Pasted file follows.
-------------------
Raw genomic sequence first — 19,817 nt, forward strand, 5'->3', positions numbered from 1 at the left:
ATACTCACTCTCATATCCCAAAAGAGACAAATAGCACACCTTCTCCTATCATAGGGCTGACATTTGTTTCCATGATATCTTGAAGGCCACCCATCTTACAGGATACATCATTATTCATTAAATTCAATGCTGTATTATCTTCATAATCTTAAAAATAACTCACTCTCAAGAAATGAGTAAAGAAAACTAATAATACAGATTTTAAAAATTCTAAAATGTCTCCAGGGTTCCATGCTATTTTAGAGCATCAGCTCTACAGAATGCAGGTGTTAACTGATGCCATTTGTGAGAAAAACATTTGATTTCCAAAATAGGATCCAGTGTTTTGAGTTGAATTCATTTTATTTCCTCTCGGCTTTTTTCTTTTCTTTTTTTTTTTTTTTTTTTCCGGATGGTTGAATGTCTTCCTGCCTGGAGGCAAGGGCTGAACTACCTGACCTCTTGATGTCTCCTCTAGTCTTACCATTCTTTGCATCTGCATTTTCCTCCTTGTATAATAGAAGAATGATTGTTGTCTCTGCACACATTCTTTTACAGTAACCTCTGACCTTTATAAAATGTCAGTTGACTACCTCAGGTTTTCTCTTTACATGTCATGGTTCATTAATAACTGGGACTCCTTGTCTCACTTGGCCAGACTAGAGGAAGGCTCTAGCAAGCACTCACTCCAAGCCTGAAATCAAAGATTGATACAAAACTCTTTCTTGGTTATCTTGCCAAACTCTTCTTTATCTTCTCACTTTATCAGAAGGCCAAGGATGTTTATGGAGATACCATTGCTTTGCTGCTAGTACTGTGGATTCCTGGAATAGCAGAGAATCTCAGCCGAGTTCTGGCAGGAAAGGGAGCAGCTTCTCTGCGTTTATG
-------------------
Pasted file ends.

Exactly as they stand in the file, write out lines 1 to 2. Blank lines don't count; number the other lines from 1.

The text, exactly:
Raw genomic sequence first — 19,817 nt, forward strand, 5'->3', positions numbered from 1 at the left:
ATACTCACTCTCATATCCCAAAAGAGACAAATAGCACACCTTCTCCTATCATAGGGCTGACATTTGTTTCCATGATATCTTGAAGGCCACCCATCTTACAGGATACATCATTATTCATTAAATTCAATGCTGTATTATCTTCATAATCTTAAAAATAACTCACTCTCAAGAAATGAGTAAAGAAAACTAATAATACAGATTTTAAAAATTCTAAAATGTCTCCAGGGTTCCATGCTATTTTAGAGCATCAGCTCTACAGAATGCAGGTGTTAACTGATGCCATTTGTGAGAAAAACATTTGATTTCCAAAATAGGATCCAGTGTTTTGAGTTGAATTCATTTTATTTCCTCTCGGCTTTTTTCTTTTCTTTTTTTTTTTTTTTTTTTCCGGATGGTTGAATGTCTTCCTGCCTGGAGGCAAGGGCTGAACTACCTGACCTCTTGATGTCTCCTCTAGTCTTACCATTCTTTGCATCTGCATTTTCCTCCTTGTATAATAGAAGAATGATTGTTGTCTCTGCACACATTCTTTTACAGTAACCTCTGACCTTTATAAAATGTCAGTTGACTACCTCAGGTTTTCTCTTTACATGTCATGGTTCATTAATAACTGGGACTCCTTGTCTCACTTGGCCAGACTAGAGGAAGGCTCTAGCAAGCACTCACTCCAAGCCTGAAATCAAAGATTGATACAAAACTCTTTCTTGGTTATCTTGCCAAACTCTTCTTTATCTTCTCACTTTATCAGAAGGCCAAGGATGTTTATGGAGATACCATTGCTTTGCTGCTAGTACTGTGGATTCCTGGAATAGCAGAGAATCTCAGCCGAGTTCTGGCAGGAAAGGGAGCAGCTTCTCTGCGTTTATG